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The Pilgrimage of St Piran’s Stone

By tradition, St Piran came over from Ireland on a millstone in about 460AD. St Piran’s legend also states that he used a large black slab of Cornish rock to build himself a fireplace. As the fire grew hot a trickle of pure white metal began to ooze from the stone. By sharing this knowledge with local people he provided the Cornish with a lucrative living from tin mining. In return he was made Cornwall’s patron saint. The trickling white metal upon the black background remains his enduring memorial, the Cornish flag.

During last year’s group pilgrimage through west Cornwall, I was on my way back along the causeway from St Michael’s Mount when a small stone lying close to the causeway caught my eye. It represented the cross of St Piran. Often on these pilgrimages objects with some totemic significance appear and this seemed just such a gift, particularly powerful after what had been a profound and uplifting ceremony shared by the group in on our visit to the Mount.

I carried the stone gladly in my pocket as we continued on our pilgrimage over the next couple of days, enjoying the feel of its smooth surface in my fingers. When we reached the holy well at Perranarworthal it seemed appropriate to let it go and I placed the stone carefully on a ledge at the back of the well. It seemed fitting that it could rest there, bathed in the beautiful water of St Piran’s Well.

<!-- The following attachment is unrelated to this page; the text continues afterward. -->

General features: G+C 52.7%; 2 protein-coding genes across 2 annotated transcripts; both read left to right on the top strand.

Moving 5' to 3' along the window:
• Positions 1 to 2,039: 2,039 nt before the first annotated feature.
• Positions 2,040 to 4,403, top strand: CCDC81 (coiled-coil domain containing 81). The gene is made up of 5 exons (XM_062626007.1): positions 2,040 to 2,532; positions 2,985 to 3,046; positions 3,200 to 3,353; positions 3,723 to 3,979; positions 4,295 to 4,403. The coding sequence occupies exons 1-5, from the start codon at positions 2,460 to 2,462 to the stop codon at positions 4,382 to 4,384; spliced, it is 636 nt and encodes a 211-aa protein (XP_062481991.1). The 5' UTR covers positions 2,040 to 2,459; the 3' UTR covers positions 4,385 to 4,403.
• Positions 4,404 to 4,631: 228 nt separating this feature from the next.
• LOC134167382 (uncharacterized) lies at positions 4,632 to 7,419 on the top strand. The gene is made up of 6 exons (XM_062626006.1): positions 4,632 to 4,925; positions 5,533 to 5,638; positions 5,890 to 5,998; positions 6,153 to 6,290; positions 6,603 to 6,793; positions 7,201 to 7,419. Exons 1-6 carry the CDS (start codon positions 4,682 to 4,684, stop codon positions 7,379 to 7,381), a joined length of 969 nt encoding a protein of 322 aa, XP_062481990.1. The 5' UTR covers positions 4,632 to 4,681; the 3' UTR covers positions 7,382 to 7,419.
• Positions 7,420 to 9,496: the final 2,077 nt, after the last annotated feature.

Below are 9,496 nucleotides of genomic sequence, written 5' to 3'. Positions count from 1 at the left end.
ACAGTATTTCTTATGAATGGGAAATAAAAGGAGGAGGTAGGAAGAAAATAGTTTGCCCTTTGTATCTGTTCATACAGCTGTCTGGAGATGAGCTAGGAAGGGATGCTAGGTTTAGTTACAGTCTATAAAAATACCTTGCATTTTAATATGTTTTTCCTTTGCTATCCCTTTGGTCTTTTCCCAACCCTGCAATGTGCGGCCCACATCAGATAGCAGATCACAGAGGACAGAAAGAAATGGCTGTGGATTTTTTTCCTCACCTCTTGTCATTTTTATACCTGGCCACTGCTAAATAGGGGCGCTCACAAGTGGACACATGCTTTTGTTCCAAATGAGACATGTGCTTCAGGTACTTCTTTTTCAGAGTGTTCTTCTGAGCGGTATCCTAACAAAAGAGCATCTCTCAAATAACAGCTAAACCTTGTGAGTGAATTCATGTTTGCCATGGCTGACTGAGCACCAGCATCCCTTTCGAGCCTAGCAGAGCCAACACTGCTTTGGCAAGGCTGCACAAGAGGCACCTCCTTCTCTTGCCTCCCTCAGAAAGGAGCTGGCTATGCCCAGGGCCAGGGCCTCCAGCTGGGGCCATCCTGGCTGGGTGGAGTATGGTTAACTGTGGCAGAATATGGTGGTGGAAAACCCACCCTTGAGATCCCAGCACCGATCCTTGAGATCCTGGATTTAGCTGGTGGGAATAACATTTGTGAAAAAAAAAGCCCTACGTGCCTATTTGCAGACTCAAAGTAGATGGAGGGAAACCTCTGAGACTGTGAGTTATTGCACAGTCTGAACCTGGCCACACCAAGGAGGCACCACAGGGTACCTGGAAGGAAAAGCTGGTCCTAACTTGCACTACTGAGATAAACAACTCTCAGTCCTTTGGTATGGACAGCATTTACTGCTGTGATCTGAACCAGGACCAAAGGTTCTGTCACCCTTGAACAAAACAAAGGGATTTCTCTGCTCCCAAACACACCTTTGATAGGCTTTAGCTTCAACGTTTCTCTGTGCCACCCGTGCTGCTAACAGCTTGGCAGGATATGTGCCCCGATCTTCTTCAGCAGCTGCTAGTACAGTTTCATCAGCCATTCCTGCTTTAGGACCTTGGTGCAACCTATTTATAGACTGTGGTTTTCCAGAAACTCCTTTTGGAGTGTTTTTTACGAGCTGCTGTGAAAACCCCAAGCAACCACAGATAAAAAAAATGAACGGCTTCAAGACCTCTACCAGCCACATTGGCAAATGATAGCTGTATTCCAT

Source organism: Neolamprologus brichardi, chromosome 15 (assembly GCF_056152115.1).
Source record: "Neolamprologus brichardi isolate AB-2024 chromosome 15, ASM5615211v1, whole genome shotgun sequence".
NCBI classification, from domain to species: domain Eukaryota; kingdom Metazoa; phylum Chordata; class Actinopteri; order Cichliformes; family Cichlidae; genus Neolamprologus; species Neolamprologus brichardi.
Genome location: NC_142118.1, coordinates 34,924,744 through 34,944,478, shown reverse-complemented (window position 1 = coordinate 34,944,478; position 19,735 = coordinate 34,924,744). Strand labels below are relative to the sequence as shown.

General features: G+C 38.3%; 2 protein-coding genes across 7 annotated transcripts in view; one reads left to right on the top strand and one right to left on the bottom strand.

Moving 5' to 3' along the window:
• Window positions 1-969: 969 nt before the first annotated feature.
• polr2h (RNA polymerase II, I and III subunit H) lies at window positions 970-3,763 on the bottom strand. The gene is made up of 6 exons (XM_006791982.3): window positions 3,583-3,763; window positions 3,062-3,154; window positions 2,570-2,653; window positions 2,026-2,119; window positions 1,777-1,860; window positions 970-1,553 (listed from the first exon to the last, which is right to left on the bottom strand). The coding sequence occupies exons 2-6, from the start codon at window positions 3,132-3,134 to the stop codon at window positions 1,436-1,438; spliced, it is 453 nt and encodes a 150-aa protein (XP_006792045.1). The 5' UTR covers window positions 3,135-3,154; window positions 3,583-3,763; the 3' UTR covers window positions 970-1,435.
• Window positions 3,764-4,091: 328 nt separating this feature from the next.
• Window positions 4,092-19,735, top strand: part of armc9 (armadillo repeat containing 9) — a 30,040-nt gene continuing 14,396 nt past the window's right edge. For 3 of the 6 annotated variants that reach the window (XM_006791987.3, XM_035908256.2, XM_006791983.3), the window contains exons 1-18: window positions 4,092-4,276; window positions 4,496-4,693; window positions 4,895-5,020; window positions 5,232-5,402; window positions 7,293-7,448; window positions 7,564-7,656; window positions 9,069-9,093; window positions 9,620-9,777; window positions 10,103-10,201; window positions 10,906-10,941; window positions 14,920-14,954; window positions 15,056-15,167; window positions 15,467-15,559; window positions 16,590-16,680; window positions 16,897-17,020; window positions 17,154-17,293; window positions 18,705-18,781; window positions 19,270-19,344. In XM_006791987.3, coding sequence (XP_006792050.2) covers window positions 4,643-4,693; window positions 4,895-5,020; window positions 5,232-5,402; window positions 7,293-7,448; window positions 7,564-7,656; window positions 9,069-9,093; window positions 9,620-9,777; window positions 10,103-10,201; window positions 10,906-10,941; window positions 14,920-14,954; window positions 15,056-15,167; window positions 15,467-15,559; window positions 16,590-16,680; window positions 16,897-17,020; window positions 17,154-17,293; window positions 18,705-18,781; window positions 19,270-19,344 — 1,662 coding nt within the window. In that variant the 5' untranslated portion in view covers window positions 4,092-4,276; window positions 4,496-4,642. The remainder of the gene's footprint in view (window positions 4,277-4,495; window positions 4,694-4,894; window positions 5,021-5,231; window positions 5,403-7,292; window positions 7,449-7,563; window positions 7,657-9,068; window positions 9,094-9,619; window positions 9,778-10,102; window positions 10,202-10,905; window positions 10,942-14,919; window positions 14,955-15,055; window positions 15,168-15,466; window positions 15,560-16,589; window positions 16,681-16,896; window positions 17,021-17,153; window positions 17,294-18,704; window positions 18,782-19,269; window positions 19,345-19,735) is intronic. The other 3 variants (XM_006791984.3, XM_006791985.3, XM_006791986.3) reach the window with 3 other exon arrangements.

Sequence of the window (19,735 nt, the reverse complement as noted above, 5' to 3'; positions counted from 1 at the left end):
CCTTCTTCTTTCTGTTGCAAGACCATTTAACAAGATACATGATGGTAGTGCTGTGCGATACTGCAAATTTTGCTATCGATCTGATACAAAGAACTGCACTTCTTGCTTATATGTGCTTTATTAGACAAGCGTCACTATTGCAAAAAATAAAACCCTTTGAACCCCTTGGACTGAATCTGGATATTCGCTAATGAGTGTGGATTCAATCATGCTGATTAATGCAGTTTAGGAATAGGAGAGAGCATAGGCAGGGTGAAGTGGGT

Recently Caro asked how I felt about her looking for the stone. In preparing for her pilgrimage from Lindisfarne to St Michael’s Mount she had the idea of taking a small symbolic offering from the holy isle of St Michael to the holy isle Lindisfarne and perhaps then to carry a similar gift back from Lindisfarne to St Michael’s Mount.

As a participant on our Cornish pilgrimage last year Caro had guided us through the beautiful ceremony that the group had shared on the Mount just prior to the finding of the stone. As such it seemed a particularly suitable offering.

Thus after almost a year she revisited Perranarworthal and sent me the following message:
“Very pleased to say I found it!
I visited the holy well today and there it was, sitting on its ledge where you carefully placed it.
I did hesitate before I felt I had “permission” to take it
It looks as good as it always did.”

So St Piran’s stone is on its way to Lindisfarne. The next stage on its remarkable pilgrimage.IMG_5888

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